The first known settler in the Colorado City area was William B. Maxwell. His ranch was in Maxwell Canyon in Hildale, where there is now a park which bears his name. The next known settlers were the ranching families of Jacob M. Lauritzen and Will Rust who began to build the community in the early 1900’s. Soon others including Orlin F. Colvin, Isaac Carling, and the Black family moved in and settled the area. These settlers began building up aqueducts from the springs in the canyons for farming and cattle ranching. Many of today’s hiking trails were livestock trails built by these early pioneers. The remote and harsh nature of the area made it very challenging to live and raise families here, but they persevered.
Settlement gradually increased as some families split ways with the mainstream Mormon church over doctrinal differences. As the population grew, a rich culture of tight knit families continued to build up the area and brought it out of the pioneer era and into what it has become today. Community members worked tirelessly to bring education, electricity, consistent water, and housing to the harsh desert.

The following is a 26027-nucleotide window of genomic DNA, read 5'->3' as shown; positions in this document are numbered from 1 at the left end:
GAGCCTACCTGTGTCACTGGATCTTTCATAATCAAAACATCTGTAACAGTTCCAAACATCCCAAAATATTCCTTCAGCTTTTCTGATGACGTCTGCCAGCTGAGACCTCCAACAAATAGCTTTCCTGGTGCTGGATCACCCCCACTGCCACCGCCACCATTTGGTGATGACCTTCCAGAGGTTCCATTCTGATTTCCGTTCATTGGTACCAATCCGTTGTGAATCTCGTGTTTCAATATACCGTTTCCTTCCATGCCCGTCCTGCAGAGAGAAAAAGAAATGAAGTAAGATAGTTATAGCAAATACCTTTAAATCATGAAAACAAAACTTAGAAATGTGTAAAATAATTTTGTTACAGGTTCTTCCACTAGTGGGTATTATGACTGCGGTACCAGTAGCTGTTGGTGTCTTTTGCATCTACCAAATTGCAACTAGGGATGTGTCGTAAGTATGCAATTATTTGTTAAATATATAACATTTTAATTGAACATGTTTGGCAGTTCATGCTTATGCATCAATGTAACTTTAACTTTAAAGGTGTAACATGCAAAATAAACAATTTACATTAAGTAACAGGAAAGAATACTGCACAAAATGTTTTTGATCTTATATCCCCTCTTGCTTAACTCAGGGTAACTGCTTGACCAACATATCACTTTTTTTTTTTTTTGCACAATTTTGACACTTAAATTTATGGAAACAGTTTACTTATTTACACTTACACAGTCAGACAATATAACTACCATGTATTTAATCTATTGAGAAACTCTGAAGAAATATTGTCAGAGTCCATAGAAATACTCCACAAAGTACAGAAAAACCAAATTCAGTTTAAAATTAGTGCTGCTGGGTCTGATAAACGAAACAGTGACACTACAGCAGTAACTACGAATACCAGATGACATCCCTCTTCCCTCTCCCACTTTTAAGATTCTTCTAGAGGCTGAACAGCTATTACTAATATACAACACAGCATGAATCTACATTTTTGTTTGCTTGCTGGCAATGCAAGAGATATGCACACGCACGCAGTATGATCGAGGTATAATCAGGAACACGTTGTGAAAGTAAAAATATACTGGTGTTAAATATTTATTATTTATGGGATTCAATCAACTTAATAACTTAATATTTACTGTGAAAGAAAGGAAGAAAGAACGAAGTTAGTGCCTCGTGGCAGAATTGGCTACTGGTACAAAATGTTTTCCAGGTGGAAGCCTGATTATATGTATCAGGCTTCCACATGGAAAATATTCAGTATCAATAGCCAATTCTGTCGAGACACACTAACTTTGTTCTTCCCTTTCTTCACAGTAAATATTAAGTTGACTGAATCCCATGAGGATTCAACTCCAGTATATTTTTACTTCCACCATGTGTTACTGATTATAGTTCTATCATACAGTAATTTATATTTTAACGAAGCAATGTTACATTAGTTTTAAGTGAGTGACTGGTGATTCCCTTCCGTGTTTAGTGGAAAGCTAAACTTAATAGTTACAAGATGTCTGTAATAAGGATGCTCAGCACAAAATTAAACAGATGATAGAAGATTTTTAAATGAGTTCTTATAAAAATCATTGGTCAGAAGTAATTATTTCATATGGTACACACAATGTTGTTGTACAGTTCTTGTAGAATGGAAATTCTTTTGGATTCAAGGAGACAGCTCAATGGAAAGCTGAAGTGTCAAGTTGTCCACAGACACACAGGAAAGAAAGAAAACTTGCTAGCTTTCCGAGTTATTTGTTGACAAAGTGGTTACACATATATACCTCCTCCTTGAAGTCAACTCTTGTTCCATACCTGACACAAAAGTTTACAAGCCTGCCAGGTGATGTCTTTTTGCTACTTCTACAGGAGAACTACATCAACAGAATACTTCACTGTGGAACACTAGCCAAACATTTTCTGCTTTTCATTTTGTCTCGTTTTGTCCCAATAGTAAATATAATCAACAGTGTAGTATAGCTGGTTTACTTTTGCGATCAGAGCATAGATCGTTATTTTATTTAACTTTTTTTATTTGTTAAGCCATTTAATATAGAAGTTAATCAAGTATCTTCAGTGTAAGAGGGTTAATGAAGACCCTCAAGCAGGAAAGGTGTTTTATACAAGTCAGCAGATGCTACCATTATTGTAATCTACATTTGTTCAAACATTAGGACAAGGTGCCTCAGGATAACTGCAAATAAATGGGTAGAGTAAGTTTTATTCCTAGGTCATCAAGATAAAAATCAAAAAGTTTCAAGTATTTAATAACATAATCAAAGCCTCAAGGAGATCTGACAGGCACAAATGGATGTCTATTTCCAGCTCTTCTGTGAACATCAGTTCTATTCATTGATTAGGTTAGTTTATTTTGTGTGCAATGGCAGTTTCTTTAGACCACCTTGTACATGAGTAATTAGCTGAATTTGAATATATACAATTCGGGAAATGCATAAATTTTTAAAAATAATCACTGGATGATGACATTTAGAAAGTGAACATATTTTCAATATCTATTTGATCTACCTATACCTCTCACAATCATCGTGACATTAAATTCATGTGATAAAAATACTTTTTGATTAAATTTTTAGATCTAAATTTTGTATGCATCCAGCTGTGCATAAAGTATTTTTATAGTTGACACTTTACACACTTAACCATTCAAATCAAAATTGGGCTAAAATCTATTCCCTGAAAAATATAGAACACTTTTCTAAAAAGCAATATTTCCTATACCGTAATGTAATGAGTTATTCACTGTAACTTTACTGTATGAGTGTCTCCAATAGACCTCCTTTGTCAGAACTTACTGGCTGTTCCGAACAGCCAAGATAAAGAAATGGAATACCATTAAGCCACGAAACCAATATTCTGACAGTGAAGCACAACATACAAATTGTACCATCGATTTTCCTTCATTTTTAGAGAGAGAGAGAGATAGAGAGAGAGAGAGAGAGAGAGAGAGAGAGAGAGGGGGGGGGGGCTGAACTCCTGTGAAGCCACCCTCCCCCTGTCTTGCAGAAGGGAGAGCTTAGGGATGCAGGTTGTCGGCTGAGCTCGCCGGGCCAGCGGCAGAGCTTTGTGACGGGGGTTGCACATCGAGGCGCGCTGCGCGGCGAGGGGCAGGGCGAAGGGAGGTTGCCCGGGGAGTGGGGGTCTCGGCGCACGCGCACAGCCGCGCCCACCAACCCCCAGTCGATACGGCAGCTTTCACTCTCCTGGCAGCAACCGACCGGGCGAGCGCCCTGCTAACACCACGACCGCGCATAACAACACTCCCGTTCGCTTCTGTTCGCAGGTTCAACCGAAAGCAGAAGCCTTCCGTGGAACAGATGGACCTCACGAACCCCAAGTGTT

Colorado City is seeing a resurgence. Everywhere you turn, new and exciting things are happening. Mohave Community College has just built a new facility with state of the art educational infrastructure to match what they provide in other parts of the county. This includes a new nursing classroom and lab as well as a business incubator which provides a space for startup companies to get up off the ground. A reinvigorated social and political ethos has shifted the community’s focus to bringing in more of the services and amenities you would find in any town. A new full service grocery store, banking, diverse religious services, schools, restaurants, nightlife, hotel accommodations and a health clinic, are all either here or on the horizon.
While many things are changing, one thing remains the same: the people of Colorado City and Hildale remain a tight knit community of family and friends. Through over a century of hard times and good times, the people who have called this area home have remained industrious and family oriented. It is a place where kids can hop on their bike and ride across town, and nobody will have to worry. There are miles and miles of magical landscape to explore. It is a great place to be.